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Russellville artists show work in Delta des RefusésPublished October 4, 2015 at 12:00 a.m.
Russellville artists participating in the Delta des Refusés exhibit at the Argenta Branch of the William F. Laman Library System in North Little Rock are, from left, David Rackley, Beth Whitlow and Rachel Trusty. Trusty organized the exhibit, which features artwork not accepted into this year’s Delta Exhibition at the Arkansas Arts Center in Little Rock, and hopes to make Delta des Refusés an annual event.
NORTH LITTLE ROCK — Just as the building that houses the Argenta Branch of the William F. Laman Library System has been revitalized, so, too, have been approximately 40 artists with works in the Delta des Refusés.
Closed in June 2012 by the United States Postal Service, the old Argenta Post Office at 420 Main St. in North Little Rock was renovated and reopened in April 2014 as the Argenta Branch Library, complete with a large exhibit hall/gallery. That gallery now houses the Delta des Refusés — an art exhibit featuring works that were not accepted into the 57th annual Delta Exhibition, which closed Sept. 20 at the Arkansas Arts Center in Little Rock.
Rachel Trusty of Russellville organized the Delta des Refusés and serves as its curator. The show, which opened Sept. 18, will remain on display until Oct. 19.
“This show was my concept,” said Trusty, who teaches history at Russellville High School. She is dually certified to teach art and history.
“I entered the Delta this year for the fourth time, I think, and didn’t get in again. I thought, ‘We should have a Salon des Refuses,’” she said.
“I put some feelers out and got a great response,” said Trusty, who is the daughter of Lola Roberts of Russellville and the late Dan Trusty. “This is the first ever [Delta des Refusés], and it will be annual. I hope it will grow each year. I hope to have 100 entries next year.”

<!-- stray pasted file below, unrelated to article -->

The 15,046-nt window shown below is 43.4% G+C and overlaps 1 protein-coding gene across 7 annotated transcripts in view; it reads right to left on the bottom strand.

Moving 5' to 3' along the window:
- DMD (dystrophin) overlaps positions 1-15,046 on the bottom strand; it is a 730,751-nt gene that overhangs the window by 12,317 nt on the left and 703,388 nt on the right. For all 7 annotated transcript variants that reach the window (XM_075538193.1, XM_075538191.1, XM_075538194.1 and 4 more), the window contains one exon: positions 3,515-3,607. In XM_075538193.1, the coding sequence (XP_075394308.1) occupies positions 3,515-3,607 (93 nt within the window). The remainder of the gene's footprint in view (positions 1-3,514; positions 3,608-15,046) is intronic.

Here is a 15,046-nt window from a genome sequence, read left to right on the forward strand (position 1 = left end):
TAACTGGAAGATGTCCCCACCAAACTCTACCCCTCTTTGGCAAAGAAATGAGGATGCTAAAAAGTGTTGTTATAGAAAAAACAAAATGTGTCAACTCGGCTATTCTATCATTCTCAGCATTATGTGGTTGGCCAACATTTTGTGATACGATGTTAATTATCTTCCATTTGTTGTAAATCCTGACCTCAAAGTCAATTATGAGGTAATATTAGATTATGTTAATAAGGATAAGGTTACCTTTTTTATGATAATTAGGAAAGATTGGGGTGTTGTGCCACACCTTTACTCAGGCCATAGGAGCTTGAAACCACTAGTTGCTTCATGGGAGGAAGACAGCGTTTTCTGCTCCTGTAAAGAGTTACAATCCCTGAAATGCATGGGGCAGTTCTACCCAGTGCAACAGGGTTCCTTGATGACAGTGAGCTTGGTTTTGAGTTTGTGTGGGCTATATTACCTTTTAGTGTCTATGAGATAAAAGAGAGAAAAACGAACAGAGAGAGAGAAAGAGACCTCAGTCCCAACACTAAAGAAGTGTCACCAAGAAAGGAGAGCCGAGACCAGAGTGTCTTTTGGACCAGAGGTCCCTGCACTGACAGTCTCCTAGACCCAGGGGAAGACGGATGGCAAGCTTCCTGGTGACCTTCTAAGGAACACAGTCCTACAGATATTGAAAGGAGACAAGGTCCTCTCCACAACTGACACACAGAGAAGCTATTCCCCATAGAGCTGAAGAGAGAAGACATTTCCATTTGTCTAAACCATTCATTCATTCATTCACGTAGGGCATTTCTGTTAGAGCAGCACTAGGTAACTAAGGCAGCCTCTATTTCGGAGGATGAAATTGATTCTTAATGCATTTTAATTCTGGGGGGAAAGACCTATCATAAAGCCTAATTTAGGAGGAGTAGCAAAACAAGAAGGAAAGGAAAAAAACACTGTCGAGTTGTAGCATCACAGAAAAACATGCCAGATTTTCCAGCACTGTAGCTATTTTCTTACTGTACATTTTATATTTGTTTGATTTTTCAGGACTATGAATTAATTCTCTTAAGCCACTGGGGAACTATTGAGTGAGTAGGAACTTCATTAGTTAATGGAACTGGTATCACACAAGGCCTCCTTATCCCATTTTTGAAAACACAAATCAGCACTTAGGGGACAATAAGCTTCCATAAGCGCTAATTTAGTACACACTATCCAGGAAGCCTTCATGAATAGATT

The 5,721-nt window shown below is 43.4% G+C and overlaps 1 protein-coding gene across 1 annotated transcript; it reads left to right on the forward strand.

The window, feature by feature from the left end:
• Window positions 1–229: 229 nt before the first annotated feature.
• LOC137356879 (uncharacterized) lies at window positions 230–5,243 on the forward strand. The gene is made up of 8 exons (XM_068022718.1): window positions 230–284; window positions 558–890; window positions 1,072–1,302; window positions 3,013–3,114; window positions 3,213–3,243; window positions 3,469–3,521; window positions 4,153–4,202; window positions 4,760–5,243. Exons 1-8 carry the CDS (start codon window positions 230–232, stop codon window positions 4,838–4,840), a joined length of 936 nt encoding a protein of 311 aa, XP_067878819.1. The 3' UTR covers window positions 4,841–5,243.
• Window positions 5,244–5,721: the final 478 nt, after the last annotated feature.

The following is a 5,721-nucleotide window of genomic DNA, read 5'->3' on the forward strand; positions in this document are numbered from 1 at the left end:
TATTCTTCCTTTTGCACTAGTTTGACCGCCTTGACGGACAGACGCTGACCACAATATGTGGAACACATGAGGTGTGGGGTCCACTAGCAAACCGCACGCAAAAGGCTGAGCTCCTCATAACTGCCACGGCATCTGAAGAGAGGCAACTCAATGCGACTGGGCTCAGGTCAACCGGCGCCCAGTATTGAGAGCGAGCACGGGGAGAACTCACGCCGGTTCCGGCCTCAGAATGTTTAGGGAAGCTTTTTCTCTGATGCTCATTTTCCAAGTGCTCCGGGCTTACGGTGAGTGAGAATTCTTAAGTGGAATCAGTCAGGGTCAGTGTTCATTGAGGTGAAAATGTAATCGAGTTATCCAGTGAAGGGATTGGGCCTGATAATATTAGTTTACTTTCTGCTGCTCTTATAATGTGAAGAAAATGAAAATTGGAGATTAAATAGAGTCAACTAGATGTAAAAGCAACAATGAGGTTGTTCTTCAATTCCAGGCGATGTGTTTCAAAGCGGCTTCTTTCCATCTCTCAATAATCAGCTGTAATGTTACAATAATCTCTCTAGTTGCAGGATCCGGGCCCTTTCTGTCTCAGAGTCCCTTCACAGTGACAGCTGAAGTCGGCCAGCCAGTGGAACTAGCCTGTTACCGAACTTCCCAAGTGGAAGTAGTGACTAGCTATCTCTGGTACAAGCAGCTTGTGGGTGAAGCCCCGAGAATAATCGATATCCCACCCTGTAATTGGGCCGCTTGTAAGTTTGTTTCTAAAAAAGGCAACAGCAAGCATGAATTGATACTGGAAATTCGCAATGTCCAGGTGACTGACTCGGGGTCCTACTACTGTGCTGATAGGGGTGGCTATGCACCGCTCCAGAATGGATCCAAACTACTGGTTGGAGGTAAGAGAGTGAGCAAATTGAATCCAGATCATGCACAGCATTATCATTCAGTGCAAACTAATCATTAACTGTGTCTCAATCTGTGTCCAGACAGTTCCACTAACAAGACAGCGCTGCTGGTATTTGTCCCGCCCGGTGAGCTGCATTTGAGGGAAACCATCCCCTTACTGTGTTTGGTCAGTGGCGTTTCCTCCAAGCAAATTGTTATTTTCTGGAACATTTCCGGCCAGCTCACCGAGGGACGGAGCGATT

Trusty said the show is created in the spirit of the original Salon des Refusés (Exhibition of Rejects) held in Paris in 1863. Among the rejected artists of the Paris Salon were Manet, Courbet, Pissarro and Cezanne, all artists whose works are well-known today.
Trusty said 882 works were entered in this year’s Delta Exhibition, and only 72 were selected.
She said she plans to hold the show annually in tandem with the Delta.
“While the results of the Delta Exhibition are not tied to the defining of art as the Paris Salon was, the exhibition still stands as the leading juried show in Arkansas, thus setting the bar for aesthetic taste in the region,” Trusty said. “The Delta des Refusés strives to offer an alternative view of regional art and, like the Salon des Refusés, hopes to give legitimacy to artists who were not accepted into the Delta Exhibition. Led by artists and without a juror, the show embraces the ideas of freedom of exhibition and freedom of expression. It hopes to place the power of judgment in regard to taste into the hands of the public.”
She said viewers to the gallery are invited to nominate their favorite entry. A People’s Choice Award winner will be announced Oct. 12.
Trusty, a 2002 graduate of Russellville High School, graduated from the University of Central Arkansas in Conway in 2006 with a Bachelor of Arts degree in art education and from the Art Institute of Boston at Lesley University in 2011 with a Master of Fine Arts degree in studio art.
Her artwork has been exhibited throughout the state, most recently in January at a one-woman show at the Historic Arkansas Museum titled This Is the Garden: Colours Come and Go. Trusty’s entry in the Delta des Refusés was included in that show. Titled Floral Meditation II, the work is an acrylic and resin on canvas.
Two other Russellville artists have works in Delta des Refusés — David Rackley and Beth Whitlow.
Following is a brief look at those two artists:
“The Salon des Refusés exhibitions have had a long and illustrious history in the world of art, and I am pleased and honored to be part of this tradition,” Rackley told visitors during the opening reception for Delta des Refusés.
He noted, however, that his work has been accepted in two previous Delta exhibitions.